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How the world works 2011 Royal Society Young People's Book Prize winner

How did life begin? Is the earth moving beneath our feet? Why does it rain? Find out the answers to these questions and many more in this hands-on exploration of our incredible planet. Bulging with pop-ups, tabs to pull, flaps to lift and loads more supercool things to discover, this fact-packed guide will reveal the awe-inspiring wonders of our world.

Judges' comments

The shortlisting panel said "We loved the way this book uses stunning pop-ups and other mechanisms to explain the science of the Earth - covering everything from the hydrological cycle to plate tectonics."

The young judges in our judging panels across the UK did not hold back in their praise, describing the book as “really entertaining” and “fun”. Christopher, aged 13, said: “There is a TON of information and brilliant pop ups and pull outs!”. Rosie, aged 12, said: “I couldn't wait to open this book, my friend Amy couldn't stop talking about how great it is; and I agree! It uses lots of scientific language and illustrations to explain all the interesting topics. I thoroughly enjoyed reading this book and learnt so much! Bonus!”. Megan, aged 13, thought the book was "a wonderful hands-on scientific adventure, waiting to be explored" and Jordan, aged 10, said: “This was the best book ever, you cannot beat it!”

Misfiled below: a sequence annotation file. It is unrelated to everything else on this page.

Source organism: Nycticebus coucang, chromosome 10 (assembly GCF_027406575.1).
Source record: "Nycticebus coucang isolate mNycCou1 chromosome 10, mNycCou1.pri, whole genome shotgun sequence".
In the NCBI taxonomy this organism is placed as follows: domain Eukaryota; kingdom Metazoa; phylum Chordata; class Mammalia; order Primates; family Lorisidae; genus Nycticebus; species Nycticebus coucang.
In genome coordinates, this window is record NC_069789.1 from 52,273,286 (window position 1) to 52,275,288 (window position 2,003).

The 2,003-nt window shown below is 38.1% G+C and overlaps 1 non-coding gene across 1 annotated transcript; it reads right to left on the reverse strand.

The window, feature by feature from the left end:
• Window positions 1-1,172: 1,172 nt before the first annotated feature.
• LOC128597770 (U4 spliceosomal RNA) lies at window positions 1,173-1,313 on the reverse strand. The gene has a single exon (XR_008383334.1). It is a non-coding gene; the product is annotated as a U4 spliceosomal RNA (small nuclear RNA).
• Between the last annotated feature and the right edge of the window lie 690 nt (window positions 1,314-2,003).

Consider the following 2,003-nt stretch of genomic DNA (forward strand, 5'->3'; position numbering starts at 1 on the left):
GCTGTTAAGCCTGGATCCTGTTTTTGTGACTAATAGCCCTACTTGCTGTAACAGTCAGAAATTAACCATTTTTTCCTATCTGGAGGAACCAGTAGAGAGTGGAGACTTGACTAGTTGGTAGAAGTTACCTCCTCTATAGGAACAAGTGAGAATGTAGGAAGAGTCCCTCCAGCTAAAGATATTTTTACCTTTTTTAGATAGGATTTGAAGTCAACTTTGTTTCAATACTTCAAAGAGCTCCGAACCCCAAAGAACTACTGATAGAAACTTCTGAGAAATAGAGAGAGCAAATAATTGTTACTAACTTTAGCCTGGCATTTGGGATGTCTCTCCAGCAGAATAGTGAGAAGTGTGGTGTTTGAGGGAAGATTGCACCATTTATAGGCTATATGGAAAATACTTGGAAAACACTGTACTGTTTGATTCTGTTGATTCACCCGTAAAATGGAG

Watch the film celebrating all six shortlisted books, reviewed by young people who made up some of the judging panels across the UK responsible for selecting the winning book.

The Royal Society Young People's Book Prize winner is selected by groups of young people in judging panels across the UK. Over 1000 young people, from 100 panels, took part to select the 2011 winner, How the world works by Christiane Dorion and Beverley Young, from a shortlist of 6 books. The panels were asked to submit video reviews of the shortlist as part of a video competition, the winning video review by Northlands Primary School, is shown below.

As the producers of the winning video their panel was awarded £300 in book tokens.

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